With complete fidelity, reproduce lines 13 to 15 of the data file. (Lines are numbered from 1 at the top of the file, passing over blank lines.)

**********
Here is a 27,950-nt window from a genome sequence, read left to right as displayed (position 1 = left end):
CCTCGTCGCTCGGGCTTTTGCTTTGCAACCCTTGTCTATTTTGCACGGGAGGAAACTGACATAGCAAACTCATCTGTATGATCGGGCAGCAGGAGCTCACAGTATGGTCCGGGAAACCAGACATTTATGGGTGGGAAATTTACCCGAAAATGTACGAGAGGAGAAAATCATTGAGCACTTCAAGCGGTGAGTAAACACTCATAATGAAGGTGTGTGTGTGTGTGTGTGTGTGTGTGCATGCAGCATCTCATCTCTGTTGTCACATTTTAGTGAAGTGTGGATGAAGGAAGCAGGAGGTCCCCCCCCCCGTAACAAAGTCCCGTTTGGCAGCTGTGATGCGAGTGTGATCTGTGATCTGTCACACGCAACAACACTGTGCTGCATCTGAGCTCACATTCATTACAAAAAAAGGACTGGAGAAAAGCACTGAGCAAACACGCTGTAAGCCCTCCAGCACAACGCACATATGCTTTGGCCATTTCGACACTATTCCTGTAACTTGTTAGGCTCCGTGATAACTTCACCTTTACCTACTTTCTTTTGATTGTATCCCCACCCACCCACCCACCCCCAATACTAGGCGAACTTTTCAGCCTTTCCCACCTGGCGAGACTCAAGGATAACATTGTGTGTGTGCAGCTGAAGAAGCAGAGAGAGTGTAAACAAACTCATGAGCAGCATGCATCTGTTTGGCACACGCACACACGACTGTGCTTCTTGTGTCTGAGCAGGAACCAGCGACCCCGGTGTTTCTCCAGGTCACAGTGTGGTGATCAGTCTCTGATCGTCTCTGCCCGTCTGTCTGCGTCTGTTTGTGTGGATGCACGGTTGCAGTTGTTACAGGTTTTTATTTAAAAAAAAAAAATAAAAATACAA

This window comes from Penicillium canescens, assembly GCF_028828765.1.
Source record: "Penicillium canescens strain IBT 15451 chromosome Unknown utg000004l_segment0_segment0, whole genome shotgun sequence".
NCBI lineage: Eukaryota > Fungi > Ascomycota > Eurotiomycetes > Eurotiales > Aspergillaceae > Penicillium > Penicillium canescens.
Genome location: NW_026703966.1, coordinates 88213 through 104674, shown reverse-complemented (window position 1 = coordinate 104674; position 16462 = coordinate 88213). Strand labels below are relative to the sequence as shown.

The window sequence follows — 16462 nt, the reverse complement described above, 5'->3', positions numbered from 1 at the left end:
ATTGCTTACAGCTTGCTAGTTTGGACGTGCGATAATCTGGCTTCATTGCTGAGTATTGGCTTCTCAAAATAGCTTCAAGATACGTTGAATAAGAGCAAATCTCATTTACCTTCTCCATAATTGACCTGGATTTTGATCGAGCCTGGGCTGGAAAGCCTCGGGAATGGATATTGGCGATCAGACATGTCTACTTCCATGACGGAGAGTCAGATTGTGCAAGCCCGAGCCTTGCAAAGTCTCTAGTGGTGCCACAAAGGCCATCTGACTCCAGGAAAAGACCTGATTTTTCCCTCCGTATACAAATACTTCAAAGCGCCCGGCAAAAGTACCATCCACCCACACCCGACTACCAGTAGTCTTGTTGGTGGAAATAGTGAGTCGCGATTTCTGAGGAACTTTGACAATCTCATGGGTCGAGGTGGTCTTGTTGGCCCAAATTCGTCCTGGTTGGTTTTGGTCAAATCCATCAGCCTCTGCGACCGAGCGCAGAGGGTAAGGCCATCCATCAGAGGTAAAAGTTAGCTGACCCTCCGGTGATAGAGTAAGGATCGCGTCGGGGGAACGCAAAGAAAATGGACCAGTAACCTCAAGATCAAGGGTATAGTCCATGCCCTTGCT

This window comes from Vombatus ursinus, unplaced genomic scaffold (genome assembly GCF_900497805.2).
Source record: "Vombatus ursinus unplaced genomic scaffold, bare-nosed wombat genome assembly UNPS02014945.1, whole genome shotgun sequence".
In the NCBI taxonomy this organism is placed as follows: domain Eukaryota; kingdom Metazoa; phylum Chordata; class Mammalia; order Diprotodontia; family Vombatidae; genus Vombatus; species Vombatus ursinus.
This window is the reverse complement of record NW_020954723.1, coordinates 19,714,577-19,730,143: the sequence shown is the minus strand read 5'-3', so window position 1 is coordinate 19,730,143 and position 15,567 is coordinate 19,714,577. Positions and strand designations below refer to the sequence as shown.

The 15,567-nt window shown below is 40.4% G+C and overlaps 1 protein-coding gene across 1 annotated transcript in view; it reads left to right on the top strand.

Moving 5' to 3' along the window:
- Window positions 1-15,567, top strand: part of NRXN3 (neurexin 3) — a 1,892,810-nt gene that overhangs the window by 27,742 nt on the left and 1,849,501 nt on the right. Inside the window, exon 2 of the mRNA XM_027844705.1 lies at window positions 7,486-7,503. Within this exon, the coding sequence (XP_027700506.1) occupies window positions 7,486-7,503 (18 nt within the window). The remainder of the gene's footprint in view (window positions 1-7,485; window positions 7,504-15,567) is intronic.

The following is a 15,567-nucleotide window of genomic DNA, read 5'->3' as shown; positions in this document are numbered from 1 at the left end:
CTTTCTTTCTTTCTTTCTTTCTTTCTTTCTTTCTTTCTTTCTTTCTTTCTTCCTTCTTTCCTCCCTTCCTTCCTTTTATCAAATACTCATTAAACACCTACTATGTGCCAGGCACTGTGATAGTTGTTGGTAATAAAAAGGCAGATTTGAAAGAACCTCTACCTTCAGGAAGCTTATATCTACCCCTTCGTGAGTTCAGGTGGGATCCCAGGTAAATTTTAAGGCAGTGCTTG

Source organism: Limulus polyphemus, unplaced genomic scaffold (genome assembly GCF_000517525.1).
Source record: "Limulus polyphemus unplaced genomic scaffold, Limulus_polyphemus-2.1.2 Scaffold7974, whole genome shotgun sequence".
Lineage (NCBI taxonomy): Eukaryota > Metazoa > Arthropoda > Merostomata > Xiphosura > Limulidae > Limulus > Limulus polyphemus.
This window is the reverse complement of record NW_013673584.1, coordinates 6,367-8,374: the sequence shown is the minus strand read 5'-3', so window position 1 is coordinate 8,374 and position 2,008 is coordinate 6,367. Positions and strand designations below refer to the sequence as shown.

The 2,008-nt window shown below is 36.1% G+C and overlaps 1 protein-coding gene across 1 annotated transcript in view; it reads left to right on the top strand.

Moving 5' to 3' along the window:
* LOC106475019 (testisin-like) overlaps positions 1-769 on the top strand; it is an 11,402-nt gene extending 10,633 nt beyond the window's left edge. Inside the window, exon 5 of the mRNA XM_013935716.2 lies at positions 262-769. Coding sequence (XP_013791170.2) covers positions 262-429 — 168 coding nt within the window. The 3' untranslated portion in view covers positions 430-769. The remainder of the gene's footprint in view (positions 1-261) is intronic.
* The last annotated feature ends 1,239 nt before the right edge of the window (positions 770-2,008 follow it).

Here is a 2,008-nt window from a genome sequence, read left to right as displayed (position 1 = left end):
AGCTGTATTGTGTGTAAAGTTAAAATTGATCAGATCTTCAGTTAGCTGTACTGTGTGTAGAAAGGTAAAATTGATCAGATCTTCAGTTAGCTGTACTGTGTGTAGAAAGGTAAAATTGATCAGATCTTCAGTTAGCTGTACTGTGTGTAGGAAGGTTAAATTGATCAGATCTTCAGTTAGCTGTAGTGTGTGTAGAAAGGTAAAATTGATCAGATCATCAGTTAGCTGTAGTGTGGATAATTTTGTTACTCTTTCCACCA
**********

The 15,567-nt window shown below is 40.4% G+C and overlaps 1 protein-coding gene across 1 annotated transcript in view; it reads left to right on the top strand.

Moving 5' to 3' along the window:
- Window positions 1-15,567, top strand: part of NRXN3 (neurexin 3) — a 1,892,810-nt gene that overhangs the window by 27,742 nt on the left and 1,849,501 nt on the right. Inside the window, exon 2 of the mRNA XM_027844705.1 lies at window positions 7,486-7,503. Within this exon, the coding sequence (XP_027700506.1) occupies window positions 7,486-7,503 (18 nt within the window). The remainder of the gene's footprint in view (window positions 1-7,485; window positions 7,504-15,567) is intronic.